Another study: “The Anatomy of Principal Protected Absolute Return Barrier Notes,” found that the products’ fair price was an average of 4.5% below the price investors paid. In other words, investors paid $1 for something that was worth $0.955.
Despite their proven shortcomings, investors continue to pour billions of dollars into structured notes. Why? Promises of income with limited risk are alluring. Especially when the costs are hidden.
But real income is difficult to find, especially in the low-rate environment we’ve lived through for years.
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Editor, Precision Profits
This Will Solve 2 Major Drivers of Inflation…
Two headlines broke this morning that would seem to be unrelated.
Initial jobless claims dropped hard last week, and are now sitting at multi-month lows.
Rising jobless claims had given hope to the idea that the labor market — one of the biggest drivers of inflation — might be finally cooling. But the sudden drop in claims shows that the job market remains exceptionally hot.
The other headline concerned productivity … which is another driver of inflation.
Rising productivity means we can make more with less. This is the key to raising living standards without getting stuck on a perpetual inflationary treadmill.
Well, about that…
The Labor Department revised its estimate of nonfarm productivity for the second quarter lower, from 3.7% to 3.5%.
Even 3.5% looks pretty darn good and would normally give me hope. But it followed a first quarter in which productivity growth was actually negative. Workers were 1.2% less productive in the first quarter of this year.
You don’t have to have a Ph.D. in economics to understand the connection here. When the job market is exceptionally tight, younger, more “green” and marginal workers that might ordinarily have a hard time holding a job, get pulled into the workforce. These workers are naturally going to be less productive than the ones that have been in the role for years, or even decades.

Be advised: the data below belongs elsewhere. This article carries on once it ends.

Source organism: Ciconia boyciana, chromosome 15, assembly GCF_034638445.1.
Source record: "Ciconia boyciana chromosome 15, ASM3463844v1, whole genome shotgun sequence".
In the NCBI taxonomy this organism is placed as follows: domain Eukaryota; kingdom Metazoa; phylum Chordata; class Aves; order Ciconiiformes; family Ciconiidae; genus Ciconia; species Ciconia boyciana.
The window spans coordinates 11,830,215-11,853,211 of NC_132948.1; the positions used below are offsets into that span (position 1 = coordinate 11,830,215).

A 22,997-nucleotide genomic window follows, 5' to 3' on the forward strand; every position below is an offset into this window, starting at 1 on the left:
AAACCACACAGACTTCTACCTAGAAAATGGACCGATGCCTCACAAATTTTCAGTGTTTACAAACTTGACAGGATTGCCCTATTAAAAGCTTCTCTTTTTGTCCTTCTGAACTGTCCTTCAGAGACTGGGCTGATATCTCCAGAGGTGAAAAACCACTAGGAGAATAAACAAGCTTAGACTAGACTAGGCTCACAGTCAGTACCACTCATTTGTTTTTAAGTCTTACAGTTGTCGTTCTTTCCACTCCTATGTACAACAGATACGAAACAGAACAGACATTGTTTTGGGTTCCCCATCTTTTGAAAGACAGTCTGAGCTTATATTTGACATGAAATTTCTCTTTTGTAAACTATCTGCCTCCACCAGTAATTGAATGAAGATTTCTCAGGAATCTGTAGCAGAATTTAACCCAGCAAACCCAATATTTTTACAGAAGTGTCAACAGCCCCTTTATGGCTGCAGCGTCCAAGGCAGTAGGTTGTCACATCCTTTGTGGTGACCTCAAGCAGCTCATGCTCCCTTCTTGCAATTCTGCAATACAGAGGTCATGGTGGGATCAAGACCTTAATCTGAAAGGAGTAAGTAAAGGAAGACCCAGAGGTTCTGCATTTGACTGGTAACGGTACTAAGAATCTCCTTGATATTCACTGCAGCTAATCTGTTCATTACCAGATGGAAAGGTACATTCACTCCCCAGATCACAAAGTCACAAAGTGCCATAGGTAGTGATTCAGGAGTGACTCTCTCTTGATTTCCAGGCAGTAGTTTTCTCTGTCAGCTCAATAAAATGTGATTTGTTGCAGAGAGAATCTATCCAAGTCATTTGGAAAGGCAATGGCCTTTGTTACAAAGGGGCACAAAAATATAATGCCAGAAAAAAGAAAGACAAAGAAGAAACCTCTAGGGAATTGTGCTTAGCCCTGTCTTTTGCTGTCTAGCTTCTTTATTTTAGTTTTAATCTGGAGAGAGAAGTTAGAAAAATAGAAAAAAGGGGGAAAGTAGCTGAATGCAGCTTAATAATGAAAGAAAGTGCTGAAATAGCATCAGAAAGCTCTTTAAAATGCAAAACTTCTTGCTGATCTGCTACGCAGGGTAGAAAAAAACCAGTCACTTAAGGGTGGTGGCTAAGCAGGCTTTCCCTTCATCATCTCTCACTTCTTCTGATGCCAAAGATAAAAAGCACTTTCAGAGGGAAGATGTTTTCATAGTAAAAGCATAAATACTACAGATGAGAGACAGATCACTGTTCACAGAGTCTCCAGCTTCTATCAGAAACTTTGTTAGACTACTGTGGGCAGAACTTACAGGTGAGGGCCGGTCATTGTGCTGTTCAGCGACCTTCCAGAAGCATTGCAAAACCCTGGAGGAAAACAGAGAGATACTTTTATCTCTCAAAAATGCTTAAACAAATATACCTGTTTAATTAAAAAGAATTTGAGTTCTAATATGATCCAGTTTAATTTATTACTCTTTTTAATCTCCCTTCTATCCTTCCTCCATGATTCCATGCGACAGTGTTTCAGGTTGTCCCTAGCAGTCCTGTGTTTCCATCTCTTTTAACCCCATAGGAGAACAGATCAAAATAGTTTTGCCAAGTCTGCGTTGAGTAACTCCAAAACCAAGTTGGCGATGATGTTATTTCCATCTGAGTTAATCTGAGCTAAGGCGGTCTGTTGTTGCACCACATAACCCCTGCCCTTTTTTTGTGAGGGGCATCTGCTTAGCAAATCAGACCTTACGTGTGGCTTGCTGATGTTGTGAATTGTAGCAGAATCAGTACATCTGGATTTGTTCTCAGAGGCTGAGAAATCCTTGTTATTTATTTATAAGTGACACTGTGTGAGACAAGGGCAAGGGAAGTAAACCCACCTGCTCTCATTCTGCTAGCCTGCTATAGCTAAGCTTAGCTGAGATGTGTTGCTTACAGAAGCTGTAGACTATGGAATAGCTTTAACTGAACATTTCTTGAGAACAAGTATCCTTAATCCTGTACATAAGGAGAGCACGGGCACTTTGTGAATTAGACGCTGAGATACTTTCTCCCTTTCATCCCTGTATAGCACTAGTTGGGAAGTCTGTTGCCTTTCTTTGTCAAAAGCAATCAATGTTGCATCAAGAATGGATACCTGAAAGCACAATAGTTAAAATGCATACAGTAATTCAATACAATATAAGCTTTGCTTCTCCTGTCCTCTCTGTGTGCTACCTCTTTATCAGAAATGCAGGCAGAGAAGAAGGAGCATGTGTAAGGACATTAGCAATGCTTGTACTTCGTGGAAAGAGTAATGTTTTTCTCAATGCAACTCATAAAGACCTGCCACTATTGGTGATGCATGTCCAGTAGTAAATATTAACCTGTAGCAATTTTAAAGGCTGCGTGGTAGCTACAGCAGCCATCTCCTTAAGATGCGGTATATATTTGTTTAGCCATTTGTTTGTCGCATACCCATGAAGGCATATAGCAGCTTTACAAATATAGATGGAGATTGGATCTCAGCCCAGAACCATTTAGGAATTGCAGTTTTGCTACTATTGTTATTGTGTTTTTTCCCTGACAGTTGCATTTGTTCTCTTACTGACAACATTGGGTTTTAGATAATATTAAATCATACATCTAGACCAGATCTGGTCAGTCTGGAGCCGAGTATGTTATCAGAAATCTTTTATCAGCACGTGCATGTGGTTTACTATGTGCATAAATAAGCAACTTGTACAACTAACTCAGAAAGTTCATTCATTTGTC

A hot labor market also tends to bring a lot of churn. When you’re constantly having to onboard and train new workers, you’re not getting much production out of them.
In the short term, there isn’t much of a solution here other than a recession that forces layoffs. And clearly, no one wants to see that.
In the longer term, technology will bail us out.
And it’s already starting.
Artificial intelligence and robotics automation will allow companies to produce more with less. And given the massive sums being invested here, we may be on the cusp of the single biggest explosion in productivity since the dawn of the Industrial Revolution.
If you want to delve into the emerging mega trend of AI, go here for Ian King’s #1 AI stock recommendation.
Chief Editor, The Banyan Edge
After spending nearly 20 years developing pattern recognition software for the United States Air Force, I retired from my military career in 2005. My plan was to utilize the same pattern recognition principals I used in the military and apply them to the largest and most lucrative market in the world: the stock market.